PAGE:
China offers protection to Taiwan investors
China and Taiwan have signed their first investor protection agreement in the latest sign of the momentum behind Taiwan President Ma Ying-jeou’s drive to strengthen his country’s relationship with China, Taiwan’s biggest trade partner and frequent political adversary.
The pact, signed on Thursday in a hotel picketed by anti-China protesters, is designed to address Taiwanese concerns about resolving business disputes in China as well as questions about their rights if detained there.
The agreement provides, among other measures, a way for companies to settle some business disputes out of court.
It is also an important sign of progress in long-running trade talks between the two governments that could expand cross-strait business and lead to new tie-ups between Chinese and Taiwanese companies, businessmen and analysts said. That, they add, could give a much-needed boost to Taiwan’s export-oriented economy, which has suffered from falling consumer demand in Europe and the US.
A previous agreement between the two countries in 2010 lifted some tariffs, and there are ongoing negotiations for a follow-up agreement about investments in services and other sectors.
“By [China] granting Taiwan an investment protection agreement, the Taiwanese might now be inclined to lower their trade barriers, especially in sensitive industries,” said Waiho Leong, an economist with Barclay’s covering Taiwan.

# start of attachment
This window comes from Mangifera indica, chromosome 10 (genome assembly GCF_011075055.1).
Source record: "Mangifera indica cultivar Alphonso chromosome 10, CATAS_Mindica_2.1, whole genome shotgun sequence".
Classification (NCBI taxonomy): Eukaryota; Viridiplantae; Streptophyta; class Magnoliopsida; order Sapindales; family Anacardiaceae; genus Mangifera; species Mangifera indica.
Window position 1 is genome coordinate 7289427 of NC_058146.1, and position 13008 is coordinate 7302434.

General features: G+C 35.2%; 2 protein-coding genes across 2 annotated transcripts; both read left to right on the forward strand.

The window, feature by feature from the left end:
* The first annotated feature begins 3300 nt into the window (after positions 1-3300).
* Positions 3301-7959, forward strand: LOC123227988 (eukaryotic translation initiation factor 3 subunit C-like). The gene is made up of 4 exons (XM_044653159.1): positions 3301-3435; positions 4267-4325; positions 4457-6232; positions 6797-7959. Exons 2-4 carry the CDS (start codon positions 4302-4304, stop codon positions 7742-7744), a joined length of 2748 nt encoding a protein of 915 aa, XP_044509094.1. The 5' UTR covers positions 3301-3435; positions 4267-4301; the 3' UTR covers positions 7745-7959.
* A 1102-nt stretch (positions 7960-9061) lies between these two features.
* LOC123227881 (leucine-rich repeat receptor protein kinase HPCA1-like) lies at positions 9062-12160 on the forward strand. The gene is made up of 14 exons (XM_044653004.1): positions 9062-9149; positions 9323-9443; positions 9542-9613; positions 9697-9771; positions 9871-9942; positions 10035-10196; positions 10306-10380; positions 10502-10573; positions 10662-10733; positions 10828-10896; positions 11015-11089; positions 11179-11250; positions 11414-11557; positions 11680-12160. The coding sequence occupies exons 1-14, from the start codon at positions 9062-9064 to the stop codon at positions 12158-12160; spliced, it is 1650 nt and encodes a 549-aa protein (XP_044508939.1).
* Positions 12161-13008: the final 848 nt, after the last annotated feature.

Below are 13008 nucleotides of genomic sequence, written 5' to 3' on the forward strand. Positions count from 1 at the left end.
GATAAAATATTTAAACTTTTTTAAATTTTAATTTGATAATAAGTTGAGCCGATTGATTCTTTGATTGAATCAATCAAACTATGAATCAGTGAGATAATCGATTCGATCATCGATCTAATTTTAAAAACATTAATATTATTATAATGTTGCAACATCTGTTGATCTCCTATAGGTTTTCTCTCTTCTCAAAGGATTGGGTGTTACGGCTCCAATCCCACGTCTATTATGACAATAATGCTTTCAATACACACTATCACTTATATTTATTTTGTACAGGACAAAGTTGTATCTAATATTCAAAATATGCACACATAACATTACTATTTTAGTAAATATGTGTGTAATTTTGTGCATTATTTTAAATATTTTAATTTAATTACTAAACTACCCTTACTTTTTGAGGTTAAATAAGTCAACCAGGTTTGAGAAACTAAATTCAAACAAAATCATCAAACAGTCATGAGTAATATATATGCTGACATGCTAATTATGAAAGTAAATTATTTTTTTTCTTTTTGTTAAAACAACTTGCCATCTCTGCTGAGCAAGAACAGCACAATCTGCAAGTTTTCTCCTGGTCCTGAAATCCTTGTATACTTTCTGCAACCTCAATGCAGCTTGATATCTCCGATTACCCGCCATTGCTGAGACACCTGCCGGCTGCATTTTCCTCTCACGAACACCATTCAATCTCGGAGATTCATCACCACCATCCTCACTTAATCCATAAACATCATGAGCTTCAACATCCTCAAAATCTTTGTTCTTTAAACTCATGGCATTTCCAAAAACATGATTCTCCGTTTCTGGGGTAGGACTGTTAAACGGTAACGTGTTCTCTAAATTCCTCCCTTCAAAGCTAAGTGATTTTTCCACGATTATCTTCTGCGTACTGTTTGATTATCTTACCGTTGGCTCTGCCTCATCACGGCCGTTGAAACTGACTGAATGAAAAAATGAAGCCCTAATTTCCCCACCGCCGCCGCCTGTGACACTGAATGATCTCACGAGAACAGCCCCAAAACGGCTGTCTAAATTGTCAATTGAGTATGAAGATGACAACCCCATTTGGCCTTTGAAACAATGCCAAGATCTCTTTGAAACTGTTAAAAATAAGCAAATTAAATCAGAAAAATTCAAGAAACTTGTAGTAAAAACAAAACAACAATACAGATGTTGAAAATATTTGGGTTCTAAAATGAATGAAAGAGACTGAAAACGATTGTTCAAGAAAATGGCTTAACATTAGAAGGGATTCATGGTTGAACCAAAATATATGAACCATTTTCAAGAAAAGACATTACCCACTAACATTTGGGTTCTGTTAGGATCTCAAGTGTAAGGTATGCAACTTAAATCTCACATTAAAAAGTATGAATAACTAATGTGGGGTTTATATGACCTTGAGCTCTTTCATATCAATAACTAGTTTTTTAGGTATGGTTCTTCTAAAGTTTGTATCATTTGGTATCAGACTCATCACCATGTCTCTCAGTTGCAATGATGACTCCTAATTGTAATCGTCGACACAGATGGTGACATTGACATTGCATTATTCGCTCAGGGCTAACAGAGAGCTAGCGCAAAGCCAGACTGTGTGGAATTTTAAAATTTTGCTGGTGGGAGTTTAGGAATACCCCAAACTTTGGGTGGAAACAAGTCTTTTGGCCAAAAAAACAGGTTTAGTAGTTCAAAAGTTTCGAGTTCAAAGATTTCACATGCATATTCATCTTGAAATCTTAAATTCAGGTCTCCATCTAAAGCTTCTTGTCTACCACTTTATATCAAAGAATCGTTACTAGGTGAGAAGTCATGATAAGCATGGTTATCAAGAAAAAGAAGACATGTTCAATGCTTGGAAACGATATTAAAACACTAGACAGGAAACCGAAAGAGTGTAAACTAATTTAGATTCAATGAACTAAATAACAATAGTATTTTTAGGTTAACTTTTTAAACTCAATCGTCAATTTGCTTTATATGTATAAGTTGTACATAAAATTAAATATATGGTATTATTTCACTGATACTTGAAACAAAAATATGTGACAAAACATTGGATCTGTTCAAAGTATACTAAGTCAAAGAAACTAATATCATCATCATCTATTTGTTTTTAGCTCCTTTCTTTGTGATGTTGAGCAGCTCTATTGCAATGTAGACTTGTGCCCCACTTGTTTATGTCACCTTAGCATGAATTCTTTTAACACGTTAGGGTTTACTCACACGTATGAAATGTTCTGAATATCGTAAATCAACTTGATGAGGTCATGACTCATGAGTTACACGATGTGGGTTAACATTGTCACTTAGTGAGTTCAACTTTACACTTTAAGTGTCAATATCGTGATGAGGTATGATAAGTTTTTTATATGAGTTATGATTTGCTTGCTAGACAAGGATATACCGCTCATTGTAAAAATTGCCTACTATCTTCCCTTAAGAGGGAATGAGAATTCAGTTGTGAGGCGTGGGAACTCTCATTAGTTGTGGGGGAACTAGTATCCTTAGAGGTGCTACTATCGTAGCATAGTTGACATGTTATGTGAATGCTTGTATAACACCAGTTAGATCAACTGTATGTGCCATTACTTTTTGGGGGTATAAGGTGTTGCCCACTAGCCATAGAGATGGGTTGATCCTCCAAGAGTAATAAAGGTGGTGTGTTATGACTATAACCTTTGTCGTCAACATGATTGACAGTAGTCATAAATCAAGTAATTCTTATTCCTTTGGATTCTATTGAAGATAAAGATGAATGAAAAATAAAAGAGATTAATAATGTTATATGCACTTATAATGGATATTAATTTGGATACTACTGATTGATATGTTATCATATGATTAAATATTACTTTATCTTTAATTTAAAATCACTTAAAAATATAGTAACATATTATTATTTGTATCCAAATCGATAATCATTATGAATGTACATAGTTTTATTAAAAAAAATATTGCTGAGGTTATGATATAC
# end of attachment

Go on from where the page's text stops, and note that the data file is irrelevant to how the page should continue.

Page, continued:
Further liberalisation could lead to “some interesting moves in M&A” as Chinese companies look to buy intellectual property and gain manufacturing knowhow from Taiwanese producers, said Mr Leong.
For Taiwan, further investment from China could boost its economy, analysts say. The country fell into a temporary recession last year, and its exports have fallen for the past five straight months. Trade with China has begun to flag as its economy has begun to slow, but many businesses and economists hope expanded trade ties could reinvigorate that.
But the new investor protection agreement itself will not be much help to those businesses from Taiwan having trouble in China, say many who work for and with companies engaged in cross-strait deals.
Provisions in the new agreement to allow third-party mediation of disputes would be “basically not possible” because of difficulties enforcing decisions, said Yang Cheng-hsien, a lawyer for Sogo Pacific, a major department store operator.
Sogo has had a long-running dispute with its landlord in the northern city of Dalian. The store there went two months without electricity because of the fight, said its lawyer.
“They always say they will respect the contract, and at the end of the day, it’s just saying,” he said.
Taiwanese companies were some of the earliest foreign investors in China, many are also among those most affected by its drive to modernise its manufacturing base, said Yang Ming Hsun, a senior partner at the Weiser law firm in Taipei, who handles many cases involving cross-straits business.
Beijing has urged Taiwanese companies to move from manufacturing centres in the south of the country to lesser-developed areas in the west and central China.
Additional reporting Jason Liu, Taipei